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Infographic: a closer look at Extremely Large Telescopes


Gain some perspective on the scale of Extremely Large Telescopes. Plus, we take a closer look at the Giant Magellan Telescope, the Thirty Metre Telescope and the European Extremely Large Telescope. 



Also see: our feature article which examines the new generation of Extremely Large Telescopes and how they will show us, for the first time, what exoplanets are really like.

GIANT MAGELLAN TELESCOPE (GMT) 24.5-METRE MIRROR

Organisation: US-led partnership with Australia, Brazil, Chile and Korea.

Telescope location: Las Campanas Observatory (2,550 metres high), Atacama Region, Chile.

Mirror size: Seven 8.4-metre diameter circular mirrors mounted together to give the collecting area of a 24.5-metre telescope.

Instruments: adaptive optics imaging cameras, spectrographs for high and low resolution, single and multiple targets.

Status: Partially funded. Mirror casting began 2005, four completed. Mirror polishing completed for one mirror. Site construction began in 2015.

Expected completion: 2022 with four mirrors, 2025 with seven mirrors.

Quirky fact: A life-sized depiction of the telescope’s seven mirrors is painted on the car park at the offices of the Observatories of the Carnegie Institution in Pasadena, California.

Rendering of the Giant Magellan Telescope showing the design of the telescope, enclosure and summit in 2015. Produced by Mason Media Inc.
Rendering of the Giant Magellan Telescope showing the design of the telescope, enclosure and summit in 2015. Produced by Mason Media Inc.
Giant Magellan Telescope – GMTO Corporation

THIRTY METRE TELESCOPE (TMT) 30-METRE MIRROR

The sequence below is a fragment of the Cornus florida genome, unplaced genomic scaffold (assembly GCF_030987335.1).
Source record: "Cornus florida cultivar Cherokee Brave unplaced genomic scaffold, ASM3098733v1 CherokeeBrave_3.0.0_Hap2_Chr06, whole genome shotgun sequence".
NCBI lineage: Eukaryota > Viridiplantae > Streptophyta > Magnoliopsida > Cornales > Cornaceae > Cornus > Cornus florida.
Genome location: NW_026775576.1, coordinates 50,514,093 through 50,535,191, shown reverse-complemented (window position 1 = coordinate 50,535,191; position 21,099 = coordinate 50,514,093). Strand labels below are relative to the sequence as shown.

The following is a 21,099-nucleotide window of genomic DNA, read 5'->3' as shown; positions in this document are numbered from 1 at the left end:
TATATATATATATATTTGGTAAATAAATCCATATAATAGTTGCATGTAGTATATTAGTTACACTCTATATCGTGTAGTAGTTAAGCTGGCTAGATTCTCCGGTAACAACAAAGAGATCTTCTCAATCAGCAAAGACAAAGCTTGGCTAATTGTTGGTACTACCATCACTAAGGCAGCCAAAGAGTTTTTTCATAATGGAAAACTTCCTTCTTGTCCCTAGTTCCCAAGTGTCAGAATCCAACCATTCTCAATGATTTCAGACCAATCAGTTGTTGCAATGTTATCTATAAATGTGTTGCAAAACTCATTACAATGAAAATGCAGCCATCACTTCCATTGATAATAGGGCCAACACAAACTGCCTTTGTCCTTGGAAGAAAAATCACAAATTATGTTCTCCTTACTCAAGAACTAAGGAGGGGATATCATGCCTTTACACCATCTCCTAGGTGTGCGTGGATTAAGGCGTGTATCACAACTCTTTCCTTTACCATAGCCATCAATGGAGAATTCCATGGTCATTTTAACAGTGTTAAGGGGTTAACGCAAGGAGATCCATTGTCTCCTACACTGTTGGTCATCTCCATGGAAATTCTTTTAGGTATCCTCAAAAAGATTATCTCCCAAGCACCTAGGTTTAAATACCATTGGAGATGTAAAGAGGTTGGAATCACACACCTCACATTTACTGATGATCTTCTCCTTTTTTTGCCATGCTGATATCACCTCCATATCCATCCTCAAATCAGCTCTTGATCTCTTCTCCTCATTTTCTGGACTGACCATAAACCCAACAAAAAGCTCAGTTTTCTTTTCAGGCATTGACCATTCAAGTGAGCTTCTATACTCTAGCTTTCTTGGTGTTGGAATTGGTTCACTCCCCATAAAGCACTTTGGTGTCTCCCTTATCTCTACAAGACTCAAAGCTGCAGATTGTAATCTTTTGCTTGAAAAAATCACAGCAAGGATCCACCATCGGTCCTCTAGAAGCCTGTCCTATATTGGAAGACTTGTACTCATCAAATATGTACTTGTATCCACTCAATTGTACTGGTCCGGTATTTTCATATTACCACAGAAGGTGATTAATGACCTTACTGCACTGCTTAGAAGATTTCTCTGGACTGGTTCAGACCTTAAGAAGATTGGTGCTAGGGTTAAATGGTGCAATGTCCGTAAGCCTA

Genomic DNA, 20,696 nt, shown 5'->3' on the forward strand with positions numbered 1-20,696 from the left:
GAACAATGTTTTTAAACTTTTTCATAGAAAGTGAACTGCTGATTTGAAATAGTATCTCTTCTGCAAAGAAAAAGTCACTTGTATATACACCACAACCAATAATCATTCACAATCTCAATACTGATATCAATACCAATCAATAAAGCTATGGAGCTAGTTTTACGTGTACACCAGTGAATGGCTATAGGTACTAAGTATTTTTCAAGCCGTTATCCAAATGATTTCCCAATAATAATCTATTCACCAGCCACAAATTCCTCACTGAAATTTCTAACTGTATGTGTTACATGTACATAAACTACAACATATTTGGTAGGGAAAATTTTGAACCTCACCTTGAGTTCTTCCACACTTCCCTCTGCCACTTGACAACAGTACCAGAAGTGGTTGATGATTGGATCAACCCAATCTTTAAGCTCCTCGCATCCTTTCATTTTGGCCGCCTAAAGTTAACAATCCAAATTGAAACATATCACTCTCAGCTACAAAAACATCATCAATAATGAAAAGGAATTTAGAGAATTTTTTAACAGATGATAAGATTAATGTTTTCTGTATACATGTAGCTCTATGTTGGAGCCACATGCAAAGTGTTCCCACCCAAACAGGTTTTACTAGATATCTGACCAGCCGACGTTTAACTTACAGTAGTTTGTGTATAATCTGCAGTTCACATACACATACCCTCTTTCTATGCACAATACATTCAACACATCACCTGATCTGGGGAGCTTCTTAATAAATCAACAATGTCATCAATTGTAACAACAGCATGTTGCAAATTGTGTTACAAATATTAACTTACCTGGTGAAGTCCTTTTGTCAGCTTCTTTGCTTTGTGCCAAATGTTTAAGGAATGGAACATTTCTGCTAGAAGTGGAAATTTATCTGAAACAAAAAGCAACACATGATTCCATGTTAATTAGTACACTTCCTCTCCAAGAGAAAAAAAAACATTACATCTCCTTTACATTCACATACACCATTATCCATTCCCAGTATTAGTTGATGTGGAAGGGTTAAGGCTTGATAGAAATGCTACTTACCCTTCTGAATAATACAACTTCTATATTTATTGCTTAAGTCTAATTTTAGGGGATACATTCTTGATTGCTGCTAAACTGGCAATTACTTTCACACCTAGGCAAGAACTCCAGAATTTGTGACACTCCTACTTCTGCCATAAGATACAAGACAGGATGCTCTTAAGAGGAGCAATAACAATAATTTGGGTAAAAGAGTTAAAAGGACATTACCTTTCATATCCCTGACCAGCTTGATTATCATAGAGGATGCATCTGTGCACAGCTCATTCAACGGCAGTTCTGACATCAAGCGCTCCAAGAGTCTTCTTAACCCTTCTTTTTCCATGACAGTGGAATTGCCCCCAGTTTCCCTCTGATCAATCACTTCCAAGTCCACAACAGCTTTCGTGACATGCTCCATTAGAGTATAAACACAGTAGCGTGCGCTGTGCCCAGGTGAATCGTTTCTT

Organisation: US-led partnership with Canada, China, India and Japan.

Telescope location: Preferred site is Mauna Kea Observatory (4,205 metres high), Big Island, Hawaii, but has been suject to dispute. Alternative site is Observatorio del Roque de los Muchachos (2,396 metres high), La Palma, Canary Islands.

Mirror size: 30-metre mirror composed of 492 hexagonal component mirrors (each about 1.4 metres in diameter) butted together under computer control to form a contiguous optical surface.

Instruments: adaptive optics imaging cameras, wide-field optical and infrared spectrographs for high and low resolution with single and multiple targets.

Status: Partially funded. Construction on hold pending the outcome of siting decision.

Expected completion: Intended to be finished in 2022 but depends on resolution of siting question.

Quirky fact: The 66-metre diameter dome proposed for the TMT has a moveable circular aperture rather than the usual opening slit.

Side view of Thirty Metre Telescope complex.
Side view of Thirty Metre Telescope complex.
Courtesy TMT International Observatory

EUROPEAN EXTREMELY LARGE TELESCOPE (E-ELT) 39.3-METRE MIRROR

Organisation: European Southern Observatory (ESO), a consortium of 15 European countries plus Brazil. In July 2017, Australia entered a 10-year strategic partnership with ESO which does not include access to the telescope.

Telescope location: Cerro Armazones Observatory (3,060 m high), Antofagasta, Chile

Mirror size: 39.3-metre diameter mirror composed of 798 hexagonal component mirrors (each about 1.4-metres in diameter) butted together under computer control to form a contiguous optical surface.

Instruments: adaptive optics imaging cameras, wide-field optical and infrared spectrographs for high and low resolution with single and multiple targets.

Status: Fully funded. First stone laid at Cerro Armazones in May 2017.

Expected completion: 2024.

Quirky fact: When completed, the E-ELT will be the biggest optical telescope ever built, equivalent in light-gathering power to 264 Hubble Space Telescopes.

Artist's impression of the European Extremely Large Telescope (E-ELT) in its enclosure on Cerro Armazones, in Chile's Atacama Desert. The design for the E-ELT shown here is preliminary.
Artist's impression of the European Extremely Large Telescope (E-ELT) in its enclosure on Cerro Armazones, in Chile's Atacama Desert. The design for the E-ELT shown here is preliminary.
ESO/L. Calçada

Fred Watson is an astronomer at the Australian Astronomical Observatory. His books include 'Stargazer: The Life and Times of the Telescope' and 'Star-Craving Mad: Tales from a Travelling Astronomer'.
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